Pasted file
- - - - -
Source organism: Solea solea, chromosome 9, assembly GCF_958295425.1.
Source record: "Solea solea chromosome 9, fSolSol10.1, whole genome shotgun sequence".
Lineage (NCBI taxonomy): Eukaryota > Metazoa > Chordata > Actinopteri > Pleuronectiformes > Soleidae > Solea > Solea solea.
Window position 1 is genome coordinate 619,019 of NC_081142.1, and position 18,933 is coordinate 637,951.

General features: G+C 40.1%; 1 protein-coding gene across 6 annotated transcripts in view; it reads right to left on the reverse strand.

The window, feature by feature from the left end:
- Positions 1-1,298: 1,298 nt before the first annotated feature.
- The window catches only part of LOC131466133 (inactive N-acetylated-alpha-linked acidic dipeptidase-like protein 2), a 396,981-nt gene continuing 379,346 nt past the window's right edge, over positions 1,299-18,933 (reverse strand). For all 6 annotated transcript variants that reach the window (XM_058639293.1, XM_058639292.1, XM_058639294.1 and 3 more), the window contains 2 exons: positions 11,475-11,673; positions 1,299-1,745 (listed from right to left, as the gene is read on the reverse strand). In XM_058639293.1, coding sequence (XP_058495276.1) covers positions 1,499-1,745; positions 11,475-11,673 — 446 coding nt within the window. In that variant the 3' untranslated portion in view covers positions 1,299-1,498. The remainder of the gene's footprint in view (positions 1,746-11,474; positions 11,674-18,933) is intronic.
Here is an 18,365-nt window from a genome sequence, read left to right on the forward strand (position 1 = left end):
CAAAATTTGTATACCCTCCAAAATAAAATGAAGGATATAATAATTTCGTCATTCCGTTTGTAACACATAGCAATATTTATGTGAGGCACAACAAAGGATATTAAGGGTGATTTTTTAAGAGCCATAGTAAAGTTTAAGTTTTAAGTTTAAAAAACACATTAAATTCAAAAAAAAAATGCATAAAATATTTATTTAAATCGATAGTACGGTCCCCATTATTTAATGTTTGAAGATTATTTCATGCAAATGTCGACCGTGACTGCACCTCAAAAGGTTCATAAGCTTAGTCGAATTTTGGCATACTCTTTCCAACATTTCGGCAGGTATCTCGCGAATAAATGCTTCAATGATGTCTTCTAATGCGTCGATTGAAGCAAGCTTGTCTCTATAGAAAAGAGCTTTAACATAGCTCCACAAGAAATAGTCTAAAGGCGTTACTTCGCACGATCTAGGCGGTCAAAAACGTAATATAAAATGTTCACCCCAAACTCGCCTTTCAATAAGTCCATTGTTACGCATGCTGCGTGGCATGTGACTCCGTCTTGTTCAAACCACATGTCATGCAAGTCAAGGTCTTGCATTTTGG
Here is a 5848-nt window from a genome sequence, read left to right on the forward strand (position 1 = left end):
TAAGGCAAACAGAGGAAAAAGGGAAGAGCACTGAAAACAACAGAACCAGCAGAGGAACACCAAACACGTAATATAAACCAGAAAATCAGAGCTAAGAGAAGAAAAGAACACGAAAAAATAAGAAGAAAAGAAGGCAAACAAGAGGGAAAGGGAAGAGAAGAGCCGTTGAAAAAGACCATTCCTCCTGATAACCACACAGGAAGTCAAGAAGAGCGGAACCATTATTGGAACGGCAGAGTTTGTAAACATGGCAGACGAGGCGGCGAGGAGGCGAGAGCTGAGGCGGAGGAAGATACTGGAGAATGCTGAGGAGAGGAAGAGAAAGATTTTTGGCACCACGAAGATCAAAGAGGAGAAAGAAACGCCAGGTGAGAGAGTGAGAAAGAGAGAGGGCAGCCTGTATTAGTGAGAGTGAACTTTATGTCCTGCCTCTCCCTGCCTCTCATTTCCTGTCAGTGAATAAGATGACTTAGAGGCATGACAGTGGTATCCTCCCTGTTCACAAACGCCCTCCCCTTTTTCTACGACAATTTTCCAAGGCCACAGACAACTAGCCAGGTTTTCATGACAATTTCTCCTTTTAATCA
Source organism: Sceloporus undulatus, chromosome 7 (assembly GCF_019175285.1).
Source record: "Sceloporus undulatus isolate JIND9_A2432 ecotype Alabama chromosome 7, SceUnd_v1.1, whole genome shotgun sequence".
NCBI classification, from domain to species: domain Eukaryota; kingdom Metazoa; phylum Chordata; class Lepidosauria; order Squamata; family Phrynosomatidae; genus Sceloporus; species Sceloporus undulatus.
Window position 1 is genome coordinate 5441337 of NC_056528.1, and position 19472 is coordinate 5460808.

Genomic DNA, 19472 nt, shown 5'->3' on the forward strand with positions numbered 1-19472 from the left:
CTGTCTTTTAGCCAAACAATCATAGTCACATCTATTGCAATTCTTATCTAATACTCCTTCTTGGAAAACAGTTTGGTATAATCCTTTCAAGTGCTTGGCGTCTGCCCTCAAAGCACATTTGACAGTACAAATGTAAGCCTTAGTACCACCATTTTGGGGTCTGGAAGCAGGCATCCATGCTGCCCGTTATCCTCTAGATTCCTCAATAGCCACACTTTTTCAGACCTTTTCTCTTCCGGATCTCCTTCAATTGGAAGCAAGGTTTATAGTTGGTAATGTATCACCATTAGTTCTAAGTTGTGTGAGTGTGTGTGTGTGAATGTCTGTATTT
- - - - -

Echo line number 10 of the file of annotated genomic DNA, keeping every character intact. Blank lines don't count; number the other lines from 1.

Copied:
CAAAATTTGTATACCCTCCAAAATAAAATGAAGGATATAATAATTTCGTCATTCCGTTTGTAACACATAGCAATATTTATGTGAGGCACAACAAAGGATATTAAGGGTGATTTTTTAAGAGCCATAGTAAAGTTTAAGTTTTAAGTTTAAAAAACACATTAAATTCAAAAAAAAAATGCATAAAATATTTATTTAAATCGATAGTACGGTCCCCATTATTTAATGTTTGAAGATTATTTCATGCAAATGTCGACCGTGACTGCACCTCAAAAGGTTCATAAGCTTAGTCGAATTTTGGCATACTCTTTCCAACATTTCGGCAGGTATCTCGCGAATAAATGCTTCAATGATGTCTTCTAATGCGTCGATTGAAGCAAGCTTGTCTCTATAGAAAAGAGCTTTAACATAGCTCCACAAGAAATAGTCTAAAGGCGTTACTTCGCACGATCTAGGCGGTCAAAAACGTAATATAAAATGTTCACCCCAAACTCGCCTTTCAATAAGTCCATTGTTACGCATGCTGCGTGGCATGTGACTCCGTCTTGTTCAAACCACATGTCATGCAAGTCAAGGTCTTGCATTTTGG